As we begin another semester of blogging, I thought it might be fitting to share some writing tips. Beginners and seasoned professionals can attest to the fact that everyone can hit a wall at some point with their writing. But instead of letting your writing crash and burn, there are a lot of helpful tips that can keep you motivated and meeting deadlines.
Your best writing may not happen the same way it does for one of your peers; everyone needs to find their own
writing mojo. If you are just starting out in your writing career, you might be thinking, “How exactly do I find my writing mojo?”
Thankfully that job is a lot easier in this digital world. Simple searches like blogging, writers block or writing motivators will produce several links with tips to help you find your writing mojo.
“How to get motivated to write for your blog” by Ali Luke offers some great advice. I like all five of Luke’s steps, but No. 1 stands out to me especially for college students. Sometimes students say coming up with the post ideas is the hardest part of the blogging assignment, which is why I encourage students to jot down ideas as they come to them. Whether that means you carry a notebook with you or you use a favorite app on your phone, such reminders can serve as great writing prompts later. In the past, my method was to keep a pen and paper in my nightstand. I would pull them out and jot something down in complete darkness. It wasn’t the best penmanship, but it was enough to remind me of the idea I had in the middle of the night! Now with my phone by my bedside, I can just type a quick note to myself. The point is, you never know when inspiration will strike; be prepared.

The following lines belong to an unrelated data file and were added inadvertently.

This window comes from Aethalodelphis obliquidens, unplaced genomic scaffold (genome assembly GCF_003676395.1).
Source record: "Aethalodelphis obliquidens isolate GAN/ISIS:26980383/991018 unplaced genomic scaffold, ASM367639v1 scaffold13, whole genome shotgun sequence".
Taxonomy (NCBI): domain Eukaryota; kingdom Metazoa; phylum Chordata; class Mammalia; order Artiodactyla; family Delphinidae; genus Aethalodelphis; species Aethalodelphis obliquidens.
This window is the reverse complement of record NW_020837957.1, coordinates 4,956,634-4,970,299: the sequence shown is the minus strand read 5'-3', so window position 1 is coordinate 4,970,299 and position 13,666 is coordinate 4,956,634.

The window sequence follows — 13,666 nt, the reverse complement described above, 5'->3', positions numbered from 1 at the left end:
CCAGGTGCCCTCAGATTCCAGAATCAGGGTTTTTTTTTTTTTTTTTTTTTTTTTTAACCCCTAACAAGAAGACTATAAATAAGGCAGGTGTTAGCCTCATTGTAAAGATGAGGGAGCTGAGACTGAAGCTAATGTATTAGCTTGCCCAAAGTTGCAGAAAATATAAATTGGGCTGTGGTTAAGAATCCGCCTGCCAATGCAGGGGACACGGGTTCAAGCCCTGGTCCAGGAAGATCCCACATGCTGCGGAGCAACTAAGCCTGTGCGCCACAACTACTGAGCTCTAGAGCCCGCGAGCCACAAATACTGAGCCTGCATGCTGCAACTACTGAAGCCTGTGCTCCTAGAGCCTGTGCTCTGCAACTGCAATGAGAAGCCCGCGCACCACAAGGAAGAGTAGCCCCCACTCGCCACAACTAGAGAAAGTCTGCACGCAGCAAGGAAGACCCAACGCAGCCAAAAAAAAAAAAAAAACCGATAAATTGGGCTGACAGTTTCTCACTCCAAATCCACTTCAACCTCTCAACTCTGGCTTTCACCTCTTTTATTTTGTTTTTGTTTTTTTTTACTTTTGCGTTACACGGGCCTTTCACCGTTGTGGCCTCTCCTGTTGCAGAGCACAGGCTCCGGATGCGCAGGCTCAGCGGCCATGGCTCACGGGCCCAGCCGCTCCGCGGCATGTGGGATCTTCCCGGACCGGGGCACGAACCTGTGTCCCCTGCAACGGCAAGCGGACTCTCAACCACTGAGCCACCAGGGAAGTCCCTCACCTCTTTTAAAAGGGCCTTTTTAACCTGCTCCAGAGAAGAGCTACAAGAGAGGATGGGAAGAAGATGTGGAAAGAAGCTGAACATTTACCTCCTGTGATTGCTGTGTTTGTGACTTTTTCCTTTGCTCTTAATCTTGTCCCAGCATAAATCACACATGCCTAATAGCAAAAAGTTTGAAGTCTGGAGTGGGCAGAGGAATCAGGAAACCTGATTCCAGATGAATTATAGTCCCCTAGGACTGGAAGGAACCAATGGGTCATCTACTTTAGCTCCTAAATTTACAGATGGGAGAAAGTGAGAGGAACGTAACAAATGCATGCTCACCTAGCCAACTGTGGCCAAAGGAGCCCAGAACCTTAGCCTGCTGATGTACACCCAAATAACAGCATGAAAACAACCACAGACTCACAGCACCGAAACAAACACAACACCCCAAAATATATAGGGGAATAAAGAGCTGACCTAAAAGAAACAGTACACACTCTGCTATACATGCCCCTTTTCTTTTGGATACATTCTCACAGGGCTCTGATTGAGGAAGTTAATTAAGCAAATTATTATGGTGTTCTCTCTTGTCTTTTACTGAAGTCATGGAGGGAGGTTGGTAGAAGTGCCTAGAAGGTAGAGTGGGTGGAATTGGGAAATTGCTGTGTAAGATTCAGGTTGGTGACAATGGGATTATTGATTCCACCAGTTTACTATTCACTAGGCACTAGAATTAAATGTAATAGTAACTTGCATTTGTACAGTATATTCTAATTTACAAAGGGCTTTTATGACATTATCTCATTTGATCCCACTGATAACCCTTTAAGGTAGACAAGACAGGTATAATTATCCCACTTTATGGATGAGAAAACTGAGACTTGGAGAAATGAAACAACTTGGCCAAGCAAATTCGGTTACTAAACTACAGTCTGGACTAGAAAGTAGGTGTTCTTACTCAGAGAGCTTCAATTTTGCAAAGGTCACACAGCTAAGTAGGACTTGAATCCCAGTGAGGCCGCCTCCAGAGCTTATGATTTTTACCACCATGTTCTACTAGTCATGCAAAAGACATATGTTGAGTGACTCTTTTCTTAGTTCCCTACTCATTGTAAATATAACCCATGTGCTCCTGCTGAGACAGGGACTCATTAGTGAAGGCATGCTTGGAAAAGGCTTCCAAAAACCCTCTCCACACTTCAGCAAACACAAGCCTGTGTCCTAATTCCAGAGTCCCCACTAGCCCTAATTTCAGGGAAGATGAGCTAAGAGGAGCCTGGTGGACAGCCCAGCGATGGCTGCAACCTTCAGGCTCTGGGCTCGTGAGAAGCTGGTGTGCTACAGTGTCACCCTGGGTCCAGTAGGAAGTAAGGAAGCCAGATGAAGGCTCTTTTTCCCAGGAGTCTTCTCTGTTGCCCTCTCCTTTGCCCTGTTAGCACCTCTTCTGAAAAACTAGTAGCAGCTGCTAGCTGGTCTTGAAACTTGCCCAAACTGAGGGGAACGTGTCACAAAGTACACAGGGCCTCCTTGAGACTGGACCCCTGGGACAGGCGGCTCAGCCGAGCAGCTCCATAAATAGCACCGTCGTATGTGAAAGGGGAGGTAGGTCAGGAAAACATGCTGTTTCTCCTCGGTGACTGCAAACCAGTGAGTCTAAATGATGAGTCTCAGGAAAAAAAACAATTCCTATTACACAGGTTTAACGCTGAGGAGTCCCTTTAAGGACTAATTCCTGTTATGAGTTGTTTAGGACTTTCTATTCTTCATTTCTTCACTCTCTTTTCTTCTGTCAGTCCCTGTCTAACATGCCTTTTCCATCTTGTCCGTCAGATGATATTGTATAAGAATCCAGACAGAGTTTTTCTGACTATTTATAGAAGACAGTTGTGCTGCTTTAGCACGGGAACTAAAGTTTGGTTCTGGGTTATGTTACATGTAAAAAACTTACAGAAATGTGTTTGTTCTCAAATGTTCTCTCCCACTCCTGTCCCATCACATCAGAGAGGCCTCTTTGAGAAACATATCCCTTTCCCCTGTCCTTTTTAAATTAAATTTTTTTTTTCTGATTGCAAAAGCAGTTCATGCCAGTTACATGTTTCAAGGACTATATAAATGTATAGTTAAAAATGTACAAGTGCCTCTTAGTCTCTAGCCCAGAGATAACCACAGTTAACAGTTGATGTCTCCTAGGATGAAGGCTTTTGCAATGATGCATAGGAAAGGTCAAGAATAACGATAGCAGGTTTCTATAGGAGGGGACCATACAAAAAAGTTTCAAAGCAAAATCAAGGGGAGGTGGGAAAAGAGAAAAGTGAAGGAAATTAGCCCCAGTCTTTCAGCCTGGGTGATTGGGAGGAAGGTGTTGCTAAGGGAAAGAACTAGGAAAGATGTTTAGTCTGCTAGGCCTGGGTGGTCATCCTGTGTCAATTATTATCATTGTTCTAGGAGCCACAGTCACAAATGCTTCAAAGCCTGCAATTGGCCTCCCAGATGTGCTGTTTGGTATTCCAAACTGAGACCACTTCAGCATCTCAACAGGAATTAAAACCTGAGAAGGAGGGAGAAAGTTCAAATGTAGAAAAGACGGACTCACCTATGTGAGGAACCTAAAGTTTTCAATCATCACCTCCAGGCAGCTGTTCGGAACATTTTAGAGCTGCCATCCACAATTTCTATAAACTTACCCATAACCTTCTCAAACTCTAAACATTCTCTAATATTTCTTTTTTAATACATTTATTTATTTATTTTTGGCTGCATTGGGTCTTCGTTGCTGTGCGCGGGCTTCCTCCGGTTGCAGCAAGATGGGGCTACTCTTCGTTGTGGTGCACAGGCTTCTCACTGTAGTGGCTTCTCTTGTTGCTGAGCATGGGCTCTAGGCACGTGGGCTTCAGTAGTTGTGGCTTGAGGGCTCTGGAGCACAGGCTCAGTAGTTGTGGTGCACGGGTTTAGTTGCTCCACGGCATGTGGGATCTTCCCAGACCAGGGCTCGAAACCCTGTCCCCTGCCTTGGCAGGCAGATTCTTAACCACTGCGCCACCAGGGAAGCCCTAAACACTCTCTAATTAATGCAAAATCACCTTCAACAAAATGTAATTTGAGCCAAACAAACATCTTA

Maybe it’s not a lack of ideas but a lack of motivation that is causing your writing stress. Take a look at “Lost your motivation to write? The one thing that helps” by Len Markidan. I like the idea of making better use of our “motivation waves.” This concept helps us be more productive–not just at that peak moment–but later too when our motivation hits another low. I have never looked at my peak work time in this way, but it makes a lot of sense; I definitely want to test this one out.
This last article was actually written for faculty who sometimes tend to let their own writing go to the wayside, but it can hold true for busy college students too. Professor Sharon McGee, from the SIUE English Language and Literature Department, offers some great tips, and No. 1 on her list is a good one, especially for students in the ACS 313 online class.
“Pay yourself first.” If saving is your priority, you will put that money aside first–before the other incidentals eat away at your paycheck. And as McGee points out, this is also a great perspective for writing. If improving your writing is your priority, you will put that time aside first–before the other incidentals eat away at your day. Blocking out that time each day to focus on your writing is important…and the timer is a great idea too! It doesn’t seem nearly as overwhelming if you know all you are doing is 15 minutes or 30 minutes of writing. We can do that.
What about you? Have you come across some creative strategies to keep your writing mojo in tact? If so, be sure to share.
In the meantime, pull up a chair and let’s talk.